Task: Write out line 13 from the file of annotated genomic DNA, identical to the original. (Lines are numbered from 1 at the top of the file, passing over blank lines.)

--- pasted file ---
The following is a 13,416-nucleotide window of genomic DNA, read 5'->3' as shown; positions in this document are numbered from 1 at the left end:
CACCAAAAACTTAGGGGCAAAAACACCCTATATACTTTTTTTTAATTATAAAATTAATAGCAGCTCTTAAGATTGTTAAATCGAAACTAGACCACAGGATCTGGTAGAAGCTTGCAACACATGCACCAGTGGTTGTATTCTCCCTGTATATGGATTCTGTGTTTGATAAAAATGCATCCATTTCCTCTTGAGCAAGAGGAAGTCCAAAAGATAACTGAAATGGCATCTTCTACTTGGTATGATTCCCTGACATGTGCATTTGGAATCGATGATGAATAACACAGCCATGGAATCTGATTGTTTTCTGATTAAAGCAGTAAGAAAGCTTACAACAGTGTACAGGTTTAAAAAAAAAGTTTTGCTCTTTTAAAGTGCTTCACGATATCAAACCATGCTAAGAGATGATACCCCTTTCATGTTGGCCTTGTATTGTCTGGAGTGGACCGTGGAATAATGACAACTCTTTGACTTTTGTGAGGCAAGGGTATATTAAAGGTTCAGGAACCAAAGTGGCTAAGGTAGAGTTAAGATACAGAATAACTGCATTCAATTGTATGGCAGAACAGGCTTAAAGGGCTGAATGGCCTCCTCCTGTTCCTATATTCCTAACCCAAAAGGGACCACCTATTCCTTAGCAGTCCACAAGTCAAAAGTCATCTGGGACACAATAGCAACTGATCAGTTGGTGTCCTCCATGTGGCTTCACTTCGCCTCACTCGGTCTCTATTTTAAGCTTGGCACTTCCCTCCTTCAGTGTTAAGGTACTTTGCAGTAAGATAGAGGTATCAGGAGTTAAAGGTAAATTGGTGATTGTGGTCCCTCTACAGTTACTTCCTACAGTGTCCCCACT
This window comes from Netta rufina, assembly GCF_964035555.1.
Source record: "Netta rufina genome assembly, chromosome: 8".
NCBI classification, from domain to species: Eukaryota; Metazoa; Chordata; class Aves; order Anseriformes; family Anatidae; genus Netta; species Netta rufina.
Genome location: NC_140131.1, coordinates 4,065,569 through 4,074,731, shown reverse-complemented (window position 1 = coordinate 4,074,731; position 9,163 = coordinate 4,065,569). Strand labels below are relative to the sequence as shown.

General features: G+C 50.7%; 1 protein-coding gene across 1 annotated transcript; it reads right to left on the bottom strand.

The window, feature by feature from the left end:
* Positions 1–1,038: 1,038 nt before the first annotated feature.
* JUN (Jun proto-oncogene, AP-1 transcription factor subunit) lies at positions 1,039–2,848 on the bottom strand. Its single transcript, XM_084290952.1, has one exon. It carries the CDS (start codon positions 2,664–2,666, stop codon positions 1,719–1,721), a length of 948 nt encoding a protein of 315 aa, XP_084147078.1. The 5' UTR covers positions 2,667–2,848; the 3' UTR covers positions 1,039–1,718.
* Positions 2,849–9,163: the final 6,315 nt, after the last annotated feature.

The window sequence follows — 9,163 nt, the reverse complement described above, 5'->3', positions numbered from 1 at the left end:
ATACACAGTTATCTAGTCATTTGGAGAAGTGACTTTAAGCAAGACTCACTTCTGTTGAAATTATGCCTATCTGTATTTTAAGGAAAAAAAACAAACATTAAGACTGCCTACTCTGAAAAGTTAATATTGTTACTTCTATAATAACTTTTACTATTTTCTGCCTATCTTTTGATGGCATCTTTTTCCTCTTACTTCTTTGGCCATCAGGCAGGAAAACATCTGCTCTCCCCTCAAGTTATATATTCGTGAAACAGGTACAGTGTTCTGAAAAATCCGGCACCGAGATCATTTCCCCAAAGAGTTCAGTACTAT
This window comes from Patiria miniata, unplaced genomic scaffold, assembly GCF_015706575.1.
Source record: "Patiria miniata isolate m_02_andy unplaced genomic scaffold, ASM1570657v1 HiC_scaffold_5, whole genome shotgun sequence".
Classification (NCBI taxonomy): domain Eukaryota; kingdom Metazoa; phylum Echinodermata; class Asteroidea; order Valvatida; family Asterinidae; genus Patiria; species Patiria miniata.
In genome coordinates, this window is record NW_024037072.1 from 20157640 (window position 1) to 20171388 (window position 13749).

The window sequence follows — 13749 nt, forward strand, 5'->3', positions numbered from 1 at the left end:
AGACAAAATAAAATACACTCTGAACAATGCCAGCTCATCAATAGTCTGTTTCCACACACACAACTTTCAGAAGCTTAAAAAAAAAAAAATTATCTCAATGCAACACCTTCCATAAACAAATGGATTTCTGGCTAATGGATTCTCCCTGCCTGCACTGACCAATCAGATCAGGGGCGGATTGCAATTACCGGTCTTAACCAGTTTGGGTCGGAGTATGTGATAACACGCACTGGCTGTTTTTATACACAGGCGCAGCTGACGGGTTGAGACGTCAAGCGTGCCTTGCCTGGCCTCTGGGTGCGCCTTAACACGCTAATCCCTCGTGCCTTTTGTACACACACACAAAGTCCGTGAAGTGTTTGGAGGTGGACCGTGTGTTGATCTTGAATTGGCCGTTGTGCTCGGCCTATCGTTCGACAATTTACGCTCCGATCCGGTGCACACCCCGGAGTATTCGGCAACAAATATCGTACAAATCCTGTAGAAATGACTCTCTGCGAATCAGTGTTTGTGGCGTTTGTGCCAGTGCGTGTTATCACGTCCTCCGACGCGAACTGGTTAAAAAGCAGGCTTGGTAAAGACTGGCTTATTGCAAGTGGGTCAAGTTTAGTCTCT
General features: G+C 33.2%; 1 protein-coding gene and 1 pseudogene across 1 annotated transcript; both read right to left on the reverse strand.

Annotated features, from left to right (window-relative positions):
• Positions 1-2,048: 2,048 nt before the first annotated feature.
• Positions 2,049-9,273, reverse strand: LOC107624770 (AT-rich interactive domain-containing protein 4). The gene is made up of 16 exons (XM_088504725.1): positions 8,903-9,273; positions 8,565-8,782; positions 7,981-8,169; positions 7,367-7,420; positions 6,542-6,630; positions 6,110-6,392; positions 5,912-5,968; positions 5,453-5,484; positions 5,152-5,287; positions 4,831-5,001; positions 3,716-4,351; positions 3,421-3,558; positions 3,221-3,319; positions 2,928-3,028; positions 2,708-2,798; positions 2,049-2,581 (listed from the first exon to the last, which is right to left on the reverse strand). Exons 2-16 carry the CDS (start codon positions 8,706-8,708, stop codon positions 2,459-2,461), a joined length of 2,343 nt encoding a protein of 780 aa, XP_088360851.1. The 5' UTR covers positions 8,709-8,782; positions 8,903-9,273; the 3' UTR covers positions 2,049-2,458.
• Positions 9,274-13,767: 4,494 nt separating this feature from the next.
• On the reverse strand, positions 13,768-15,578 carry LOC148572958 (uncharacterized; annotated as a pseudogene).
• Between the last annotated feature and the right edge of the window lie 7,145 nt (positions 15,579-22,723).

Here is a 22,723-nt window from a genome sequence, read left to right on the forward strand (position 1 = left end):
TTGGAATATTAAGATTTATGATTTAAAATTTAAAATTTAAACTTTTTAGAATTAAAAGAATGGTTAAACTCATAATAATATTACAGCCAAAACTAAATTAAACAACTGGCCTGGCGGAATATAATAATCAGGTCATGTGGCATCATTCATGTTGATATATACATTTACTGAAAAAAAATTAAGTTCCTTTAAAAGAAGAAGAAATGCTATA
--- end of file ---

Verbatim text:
ATACACAGTTATCTAGTCATTTGGAGAAGTGACTTTAAGCAAGACTCACTTCTGTTGAAATTATGCCTATCTGTATTTTAAGGAAAAAAAACAAACATTAAGACTGCCTACTCTGAAAAGTTAATATTGTTACTTCTATAATAACTTTTACTATTTTCTGCCTATCTTTTGATGGCATCTTTTTCCTCTTACTTCTTTGGCCATCAGGCAGGAAAACATCTGCTCTCCCCTCAAGTTATATATTCGTGAAACAGGTACAGTGTTCTGAAAAATCCGGCACCGAGATCATTTCCCCAAAGAGTTCAGTACTAT